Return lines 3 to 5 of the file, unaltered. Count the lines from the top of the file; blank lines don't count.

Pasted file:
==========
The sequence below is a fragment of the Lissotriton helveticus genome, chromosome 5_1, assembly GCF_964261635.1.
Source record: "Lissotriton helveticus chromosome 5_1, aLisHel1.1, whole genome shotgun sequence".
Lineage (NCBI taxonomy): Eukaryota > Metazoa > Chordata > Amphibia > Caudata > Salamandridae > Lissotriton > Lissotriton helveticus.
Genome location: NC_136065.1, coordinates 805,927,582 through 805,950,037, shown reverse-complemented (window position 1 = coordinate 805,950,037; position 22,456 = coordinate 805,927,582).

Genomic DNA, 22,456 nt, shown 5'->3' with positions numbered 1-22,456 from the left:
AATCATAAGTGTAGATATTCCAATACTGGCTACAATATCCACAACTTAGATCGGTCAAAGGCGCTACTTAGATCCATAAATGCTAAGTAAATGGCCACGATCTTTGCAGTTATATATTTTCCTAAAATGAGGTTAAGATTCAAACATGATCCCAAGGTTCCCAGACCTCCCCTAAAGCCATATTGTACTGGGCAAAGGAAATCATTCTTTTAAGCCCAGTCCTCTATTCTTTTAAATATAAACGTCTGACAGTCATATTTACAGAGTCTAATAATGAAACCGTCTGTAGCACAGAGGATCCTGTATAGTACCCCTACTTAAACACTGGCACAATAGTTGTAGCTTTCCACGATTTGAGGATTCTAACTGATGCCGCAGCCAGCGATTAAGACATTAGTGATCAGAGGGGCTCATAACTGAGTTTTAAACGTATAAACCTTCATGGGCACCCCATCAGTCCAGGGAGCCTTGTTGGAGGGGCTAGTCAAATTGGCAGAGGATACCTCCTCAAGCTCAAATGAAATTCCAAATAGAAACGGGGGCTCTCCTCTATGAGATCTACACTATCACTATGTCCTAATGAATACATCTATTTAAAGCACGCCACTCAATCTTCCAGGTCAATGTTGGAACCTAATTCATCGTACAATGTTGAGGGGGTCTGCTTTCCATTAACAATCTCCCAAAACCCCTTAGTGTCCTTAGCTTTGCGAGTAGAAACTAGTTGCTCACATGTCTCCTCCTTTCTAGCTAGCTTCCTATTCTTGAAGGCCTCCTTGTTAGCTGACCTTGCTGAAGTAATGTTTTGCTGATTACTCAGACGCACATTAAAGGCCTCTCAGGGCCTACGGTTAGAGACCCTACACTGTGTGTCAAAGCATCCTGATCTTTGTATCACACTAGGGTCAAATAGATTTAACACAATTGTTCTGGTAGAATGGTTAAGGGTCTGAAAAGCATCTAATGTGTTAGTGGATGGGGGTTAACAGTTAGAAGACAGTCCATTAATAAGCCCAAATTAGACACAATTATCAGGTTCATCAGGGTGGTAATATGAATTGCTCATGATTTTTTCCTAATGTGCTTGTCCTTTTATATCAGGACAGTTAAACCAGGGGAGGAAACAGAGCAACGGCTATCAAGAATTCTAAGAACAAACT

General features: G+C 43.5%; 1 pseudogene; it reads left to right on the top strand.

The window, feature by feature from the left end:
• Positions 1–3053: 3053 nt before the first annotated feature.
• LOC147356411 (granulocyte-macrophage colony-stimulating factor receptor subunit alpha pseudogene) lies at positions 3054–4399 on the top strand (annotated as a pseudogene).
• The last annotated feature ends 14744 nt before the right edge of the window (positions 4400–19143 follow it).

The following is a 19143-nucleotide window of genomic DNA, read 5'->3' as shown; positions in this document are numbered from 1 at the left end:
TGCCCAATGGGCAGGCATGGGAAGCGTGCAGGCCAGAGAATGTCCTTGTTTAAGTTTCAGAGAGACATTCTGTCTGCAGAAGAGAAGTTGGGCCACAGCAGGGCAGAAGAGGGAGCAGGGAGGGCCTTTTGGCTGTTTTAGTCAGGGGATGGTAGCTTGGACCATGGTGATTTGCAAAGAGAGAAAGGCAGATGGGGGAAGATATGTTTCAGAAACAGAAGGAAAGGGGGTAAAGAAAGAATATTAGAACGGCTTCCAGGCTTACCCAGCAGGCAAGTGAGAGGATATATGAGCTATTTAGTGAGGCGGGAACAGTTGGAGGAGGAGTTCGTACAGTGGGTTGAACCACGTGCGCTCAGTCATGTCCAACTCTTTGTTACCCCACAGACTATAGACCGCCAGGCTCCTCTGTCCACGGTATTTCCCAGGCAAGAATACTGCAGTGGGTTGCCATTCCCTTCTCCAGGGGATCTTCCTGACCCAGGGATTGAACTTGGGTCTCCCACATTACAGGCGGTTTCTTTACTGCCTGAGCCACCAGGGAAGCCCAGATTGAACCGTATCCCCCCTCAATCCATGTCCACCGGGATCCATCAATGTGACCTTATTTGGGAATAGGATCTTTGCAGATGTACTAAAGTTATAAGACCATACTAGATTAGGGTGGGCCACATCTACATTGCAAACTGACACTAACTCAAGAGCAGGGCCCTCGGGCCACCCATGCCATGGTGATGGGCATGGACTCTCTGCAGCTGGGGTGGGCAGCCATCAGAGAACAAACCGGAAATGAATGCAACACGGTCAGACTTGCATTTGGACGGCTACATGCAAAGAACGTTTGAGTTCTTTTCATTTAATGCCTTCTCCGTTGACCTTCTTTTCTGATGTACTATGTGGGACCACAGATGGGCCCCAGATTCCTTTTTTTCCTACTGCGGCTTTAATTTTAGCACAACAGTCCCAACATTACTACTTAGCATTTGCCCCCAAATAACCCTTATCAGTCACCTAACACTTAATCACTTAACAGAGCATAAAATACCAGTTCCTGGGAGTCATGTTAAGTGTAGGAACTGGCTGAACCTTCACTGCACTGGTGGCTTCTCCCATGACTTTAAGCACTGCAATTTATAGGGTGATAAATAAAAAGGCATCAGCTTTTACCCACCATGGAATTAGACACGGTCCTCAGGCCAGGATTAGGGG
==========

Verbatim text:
Lineage (NCBI taxonomy): Eukaryota > Metazoa > Chordata > Amphibia > Caudata > Salamandridae > Lissotriton > Lissotriton helveticus.
Genome location: NC_136065.1, coordinates 805,927,582 through 805,950,037, shown reverse-complemented (window position 1 = coordinate 805,950,037; position 22,456 = coordinate 805,927,582).

Genomic DNA, 22,456 nt, shown 5'->3' with positions numbered 1-22,456 from the left: